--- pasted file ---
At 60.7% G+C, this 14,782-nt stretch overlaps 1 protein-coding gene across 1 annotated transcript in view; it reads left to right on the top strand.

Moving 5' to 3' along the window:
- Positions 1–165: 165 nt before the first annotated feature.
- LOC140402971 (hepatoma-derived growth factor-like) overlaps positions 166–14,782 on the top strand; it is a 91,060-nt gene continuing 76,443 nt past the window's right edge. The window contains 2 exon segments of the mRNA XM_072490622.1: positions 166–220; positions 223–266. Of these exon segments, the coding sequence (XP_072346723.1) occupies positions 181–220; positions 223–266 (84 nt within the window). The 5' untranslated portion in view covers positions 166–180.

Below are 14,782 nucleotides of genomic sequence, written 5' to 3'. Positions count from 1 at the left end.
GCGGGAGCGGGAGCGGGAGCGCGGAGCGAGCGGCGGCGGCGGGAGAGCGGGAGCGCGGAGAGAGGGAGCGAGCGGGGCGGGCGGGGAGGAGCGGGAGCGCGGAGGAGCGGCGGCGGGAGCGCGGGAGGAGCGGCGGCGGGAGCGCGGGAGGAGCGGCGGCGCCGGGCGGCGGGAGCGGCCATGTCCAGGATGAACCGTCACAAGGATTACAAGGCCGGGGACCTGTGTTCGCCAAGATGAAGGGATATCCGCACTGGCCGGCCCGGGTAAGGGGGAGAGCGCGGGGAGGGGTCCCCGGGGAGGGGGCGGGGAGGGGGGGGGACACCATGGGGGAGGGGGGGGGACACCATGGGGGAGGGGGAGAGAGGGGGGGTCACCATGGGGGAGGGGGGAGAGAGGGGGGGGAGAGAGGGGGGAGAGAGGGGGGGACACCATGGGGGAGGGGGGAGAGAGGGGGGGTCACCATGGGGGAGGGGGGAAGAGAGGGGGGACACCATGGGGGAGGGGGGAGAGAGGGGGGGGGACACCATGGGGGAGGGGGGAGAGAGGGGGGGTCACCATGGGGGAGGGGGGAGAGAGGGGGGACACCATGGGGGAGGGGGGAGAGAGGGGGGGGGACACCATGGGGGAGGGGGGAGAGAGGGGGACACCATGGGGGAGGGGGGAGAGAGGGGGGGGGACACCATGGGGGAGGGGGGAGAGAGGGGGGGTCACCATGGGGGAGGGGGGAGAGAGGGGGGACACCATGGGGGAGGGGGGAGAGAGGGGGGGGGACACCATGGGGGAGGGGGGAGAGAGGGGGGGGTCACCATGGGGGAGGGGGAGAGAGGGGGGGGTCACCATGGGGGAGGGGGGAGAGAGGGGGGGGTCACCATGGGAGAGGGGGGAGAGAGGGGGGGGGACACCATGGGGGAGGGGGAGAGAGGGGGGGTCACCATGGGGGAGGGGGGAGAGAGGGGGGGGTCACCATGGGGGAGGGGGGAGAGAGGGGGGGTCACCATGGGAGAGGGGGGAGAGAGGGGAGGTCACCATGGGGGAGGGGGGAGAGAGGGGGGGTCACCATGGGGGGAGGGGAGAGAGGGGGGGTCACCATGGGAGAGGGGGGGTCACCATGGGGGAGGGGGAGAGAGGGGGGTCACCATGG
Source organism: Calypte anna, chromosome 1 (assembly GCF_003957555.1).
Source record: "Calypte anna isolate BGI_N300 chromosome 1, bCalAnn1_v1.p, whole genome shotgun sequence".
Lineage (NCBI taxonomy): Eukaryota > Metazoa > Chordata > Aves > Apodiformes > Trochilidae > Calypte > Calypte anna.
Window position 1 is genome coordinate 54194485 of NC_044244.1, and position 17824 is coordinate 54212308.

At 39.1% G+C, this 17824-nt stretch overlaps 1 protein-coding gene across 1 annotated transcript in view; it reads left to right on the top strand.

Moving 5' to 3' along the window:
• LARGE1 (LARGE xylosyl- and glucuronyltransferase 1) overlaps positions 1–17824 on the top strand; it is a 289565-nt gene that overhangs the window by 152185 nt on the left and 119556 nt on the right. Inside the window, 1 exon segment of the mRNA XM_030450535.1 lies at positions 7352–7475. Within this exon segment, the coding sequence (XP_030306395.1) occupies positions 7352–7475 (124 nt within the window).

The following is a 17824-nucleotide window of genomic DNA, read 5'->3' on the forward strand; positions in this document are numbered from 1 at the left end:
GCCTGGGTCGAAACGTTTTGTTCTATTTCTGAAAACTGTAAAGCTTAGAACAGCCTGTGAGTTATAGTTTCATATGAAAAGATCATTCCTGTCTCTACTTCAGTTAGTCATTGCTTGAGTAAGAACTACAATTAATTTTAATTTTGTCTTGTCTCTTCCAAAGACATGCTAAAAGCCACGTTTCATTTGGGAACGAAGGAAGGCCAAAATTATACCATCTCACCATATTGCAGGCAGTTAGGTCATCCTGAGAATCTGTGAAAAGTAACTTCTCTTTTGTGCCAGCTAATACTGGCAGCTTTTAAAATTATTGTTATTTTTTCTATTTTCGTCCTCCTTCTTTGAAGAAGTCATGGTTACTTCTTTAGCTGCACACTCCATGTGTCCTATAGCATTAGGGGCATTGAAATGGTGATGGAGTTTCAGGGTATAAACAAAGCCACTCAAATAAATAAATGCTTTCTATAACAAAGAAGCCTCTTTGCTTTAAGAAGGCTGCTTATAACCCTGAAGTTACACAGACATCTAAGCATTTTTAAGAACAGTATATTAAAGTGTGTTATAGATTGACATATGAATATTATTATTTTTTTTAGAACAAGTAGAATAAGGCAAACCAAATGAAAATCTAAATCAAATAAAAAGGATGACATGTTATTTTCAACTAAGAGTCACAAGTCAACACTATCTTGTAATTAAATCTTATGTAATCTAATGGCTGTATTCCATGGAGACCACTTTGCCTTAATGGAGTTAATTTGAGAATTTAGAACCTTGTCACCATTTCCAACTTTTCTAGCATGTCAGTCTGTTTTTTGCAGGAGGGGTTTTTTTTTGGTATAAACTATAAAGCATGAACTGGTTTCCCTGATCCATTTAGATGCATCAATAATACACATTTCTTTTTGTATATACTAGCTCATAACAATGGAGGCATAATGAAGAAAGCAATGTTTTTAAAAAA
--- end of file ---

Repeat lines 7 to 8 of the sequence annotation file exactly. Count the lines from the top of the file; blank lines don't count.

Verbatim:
Source organism: Calypte anna, chromosome 1 (assembly GCF_003957555.1).
Source record: "Calypte anna isolate BGI_N300 chromosome 1, bCalAnn1_v1.p, whole genome shotgun sequence".